Empire scene

Gribeauval cannon with 4 horses


Gribeauval cannon with 4 horses

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  • Gribeauval cannon with horses pewter

Napoleonic artillery consisted of horse artillery, which was generally light and mobile field artillery and siege guns, which were generally too heavy and slow to be much use on the battlefield. The main weapons were cannons (firing canister or round shot) and howitzers (which fired on a high trajectory, normally using exploding shells

The French artillery has always ranked very high. Almost all improvements made in gunnery, during the last three or four centuries, have originated with the French. The theoretical branch of artillery has also been constantly a favorite science with the French; their mathematical turn of mind favors this; and the precision of language, the scientific method, the soundness of views, which characterize their artilleristic literature, show how much this branch of science is adapted to the national genius." ("The Armies of Europe" in Putnam's Monthly, No. XXXII, published in 1855)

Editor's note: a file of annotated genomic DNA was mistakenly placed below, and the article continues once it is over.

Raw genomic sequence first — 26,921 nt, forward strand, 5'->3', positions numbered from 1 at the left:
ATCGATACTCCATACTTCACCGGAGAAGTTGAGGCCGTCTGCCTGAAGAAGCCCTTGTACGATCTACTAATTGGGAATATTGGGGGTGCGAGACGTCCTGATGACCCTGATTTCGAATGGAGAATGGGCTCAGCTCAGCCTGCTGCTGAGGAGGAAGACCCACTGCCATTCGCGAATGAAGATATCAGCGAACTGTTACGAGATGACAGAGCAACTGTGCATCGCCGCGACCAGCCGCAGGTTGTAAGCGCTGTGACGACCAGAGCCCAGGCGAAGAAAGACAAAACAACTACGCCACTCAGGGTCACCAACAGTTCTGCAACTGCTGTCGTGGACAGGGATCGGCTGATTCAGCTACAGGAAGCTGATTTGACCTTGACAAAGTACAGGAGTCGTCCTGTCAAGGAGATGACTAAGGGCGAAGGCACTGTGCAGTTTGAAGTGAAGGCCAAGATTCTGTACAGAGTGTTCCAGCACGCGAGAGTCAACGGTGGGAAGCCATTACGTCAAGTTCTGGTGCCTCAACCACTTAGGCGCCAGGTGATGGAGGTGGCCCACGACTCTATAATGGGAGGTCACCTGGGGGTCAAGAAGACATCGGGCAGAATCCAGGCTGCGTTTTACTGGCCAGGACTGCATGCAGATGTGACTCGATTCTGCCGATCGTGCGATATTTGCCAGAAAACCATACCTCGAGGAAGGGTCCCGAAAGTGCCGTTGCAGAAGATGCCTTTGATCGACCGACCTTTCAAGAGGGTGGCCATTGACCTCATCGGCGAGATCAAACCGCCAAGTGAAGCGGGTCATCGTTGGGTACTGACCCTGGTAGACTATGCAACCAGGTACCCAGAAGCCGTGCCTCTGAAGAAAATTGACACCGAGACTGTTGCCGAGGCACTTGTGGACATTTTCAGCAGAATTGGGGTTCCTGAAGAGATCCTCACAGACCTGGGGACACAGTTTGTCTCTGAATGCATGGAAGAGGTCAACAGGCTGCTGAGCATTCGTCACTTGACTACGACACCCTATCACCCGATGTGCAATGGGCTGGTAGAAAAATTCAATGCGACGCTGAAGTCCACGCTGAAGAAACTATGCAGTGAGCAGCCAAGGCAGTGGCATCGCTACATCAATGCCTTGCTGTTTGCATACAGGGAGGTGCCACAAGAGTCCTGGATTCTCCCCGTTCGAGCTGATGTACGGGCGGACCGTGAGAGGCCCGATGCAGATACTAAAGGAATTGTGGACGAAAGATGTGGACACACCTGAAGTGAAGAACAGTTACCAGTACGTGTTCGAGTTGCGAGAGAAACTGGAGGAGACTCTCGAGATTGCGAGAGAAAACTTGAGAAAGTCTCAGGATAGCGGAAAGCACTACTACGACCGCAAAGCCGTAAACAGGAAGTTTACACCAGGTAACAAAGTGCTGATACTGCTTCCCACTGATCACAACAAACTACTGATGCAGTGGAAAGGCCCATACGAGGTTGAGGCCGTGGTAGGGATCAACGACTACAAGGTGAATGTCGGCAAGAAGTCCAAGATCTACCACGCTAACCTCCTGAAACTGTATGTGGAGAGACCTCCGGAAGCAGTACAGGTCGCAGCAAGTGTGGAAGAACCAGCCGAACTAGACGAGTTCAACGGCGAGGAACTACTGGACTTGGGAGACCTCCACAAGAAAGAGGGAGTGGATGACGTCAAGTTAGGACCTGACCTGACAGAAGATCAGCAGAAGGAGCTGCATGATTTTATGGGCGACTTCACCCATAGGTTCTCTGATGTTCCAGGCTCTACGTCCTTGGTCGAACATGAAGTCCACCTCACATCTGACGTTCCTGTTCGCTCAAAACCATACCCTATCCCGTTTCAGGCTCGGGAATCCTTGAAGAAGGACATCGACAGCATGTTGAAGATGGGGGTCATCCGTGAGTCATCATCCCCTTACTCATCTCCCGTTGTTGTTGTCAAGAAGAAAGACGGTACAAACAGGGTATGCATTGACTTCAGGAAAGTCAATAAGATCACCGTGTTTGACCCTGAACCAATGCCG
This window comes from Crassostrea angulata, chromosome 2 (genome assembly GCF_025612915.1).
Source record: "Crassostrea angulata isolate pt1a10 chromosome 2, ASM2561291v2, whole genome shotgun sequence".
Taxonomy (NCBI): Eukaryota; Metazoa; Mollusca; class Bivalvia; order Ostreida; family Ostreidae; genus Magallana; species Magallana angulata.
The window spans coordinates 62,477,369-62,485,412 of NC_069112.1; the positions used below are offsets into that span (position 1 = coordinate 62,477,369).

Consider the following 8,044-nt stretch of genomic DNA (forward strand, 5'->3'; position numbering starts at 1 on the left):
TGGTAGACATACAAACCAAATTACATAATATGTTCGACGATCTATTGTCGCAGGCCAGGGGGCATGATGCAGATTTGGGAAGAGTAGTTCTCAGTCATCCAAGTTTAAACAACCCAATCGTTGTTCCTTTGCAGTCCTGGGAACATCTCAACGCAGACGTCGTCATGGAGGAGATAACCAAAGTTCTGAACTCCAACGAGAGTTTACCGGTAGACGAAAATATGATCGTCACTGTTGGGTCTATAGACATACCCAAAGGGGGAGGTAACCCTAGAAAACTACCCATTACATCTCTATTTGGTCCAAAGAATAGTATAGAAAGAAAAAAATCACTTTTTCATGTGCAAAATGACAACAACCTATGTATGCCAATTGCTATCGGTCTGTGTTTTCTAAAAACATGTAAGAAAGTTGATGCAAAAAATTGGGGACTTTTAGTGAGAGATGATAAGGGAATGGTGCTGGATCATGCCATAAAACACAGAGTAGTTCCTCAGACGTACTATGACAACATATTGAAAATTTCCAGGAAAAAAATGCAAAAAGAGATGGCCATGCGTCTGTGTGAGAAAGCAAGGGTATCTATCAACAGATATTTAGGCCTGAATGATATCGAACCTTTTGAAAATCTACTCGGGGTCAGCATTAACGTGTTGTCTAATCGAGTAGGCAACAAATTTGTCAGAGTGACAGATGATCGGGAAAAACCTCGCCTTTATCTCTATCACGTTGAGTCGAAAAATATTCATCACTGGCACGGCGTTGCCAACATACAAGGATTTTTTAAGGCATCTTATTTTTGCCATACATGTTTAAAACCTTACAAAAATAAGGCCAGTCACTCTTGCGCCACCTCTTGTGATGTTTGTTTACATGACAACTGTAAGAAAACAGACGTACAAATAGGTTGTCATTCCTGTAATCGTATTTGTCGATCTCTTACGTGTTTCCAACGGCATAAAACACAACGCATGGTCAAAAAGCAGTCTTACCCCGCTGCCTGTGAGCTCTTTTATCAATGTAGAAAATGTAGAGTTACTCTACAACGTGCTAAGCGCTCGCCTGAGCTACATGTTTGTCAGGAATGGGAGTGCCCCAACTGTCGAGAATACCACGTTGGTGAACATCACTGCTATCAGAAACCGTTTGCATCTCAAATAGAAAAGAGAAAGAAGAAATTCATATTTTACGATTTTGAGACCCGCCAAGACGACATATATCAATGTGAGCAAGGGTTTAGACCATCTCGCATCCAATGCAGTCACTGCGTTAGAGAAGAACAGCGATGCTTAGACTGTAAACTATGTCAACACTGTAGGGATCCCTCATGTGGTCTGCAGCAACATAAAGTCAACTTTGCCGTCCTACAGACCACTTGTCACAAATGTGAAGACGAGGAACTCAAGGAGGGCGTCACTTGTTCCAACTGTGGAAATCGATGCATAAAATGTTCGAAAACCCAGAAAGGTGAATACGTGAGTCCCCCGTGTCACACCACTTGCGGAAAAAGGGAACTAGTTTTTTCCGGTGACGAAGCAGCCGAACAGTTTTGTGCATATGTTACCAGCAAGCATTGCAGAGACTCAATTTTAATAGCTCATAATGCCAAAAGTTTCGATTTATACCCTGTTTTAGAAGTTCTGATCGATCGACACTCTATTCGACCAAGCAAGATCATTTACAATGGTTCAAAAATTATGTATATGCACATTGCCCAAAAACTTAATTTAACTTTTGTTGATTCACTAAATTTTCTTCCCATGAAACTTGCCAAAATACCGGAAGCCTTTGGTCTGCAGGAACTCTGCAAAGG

The Napoleonic artillery was a product of the change in French military theory that followed humiliations of the Seven Years War. Especially painful was the defeat at Rossbach where 42.000 French and their Allies were trashed by 21,000 Prussians under Fredrick the Great. The French artillery in that time was according to the "system" of de Vallerie. The cannons were strongly built, very powerful, but very ornate and far too heavy to handle in the field.

The old system was gradually replaced by so-called Gribeauval System. The new guns were designed for more rapid movements, on and off the roads. Gribeauval stressed mobility, hitting power and accuracy. His important innovation was the elevating screw used to adjust the range of the cannon by raising or lowering its breech. Another innovation was the prolong. It was a heavy rope 30 feet long and used to connect the gun and its limber when it was necessary to fire while retiring or to unlimber the gun while crossing some difficult obstacle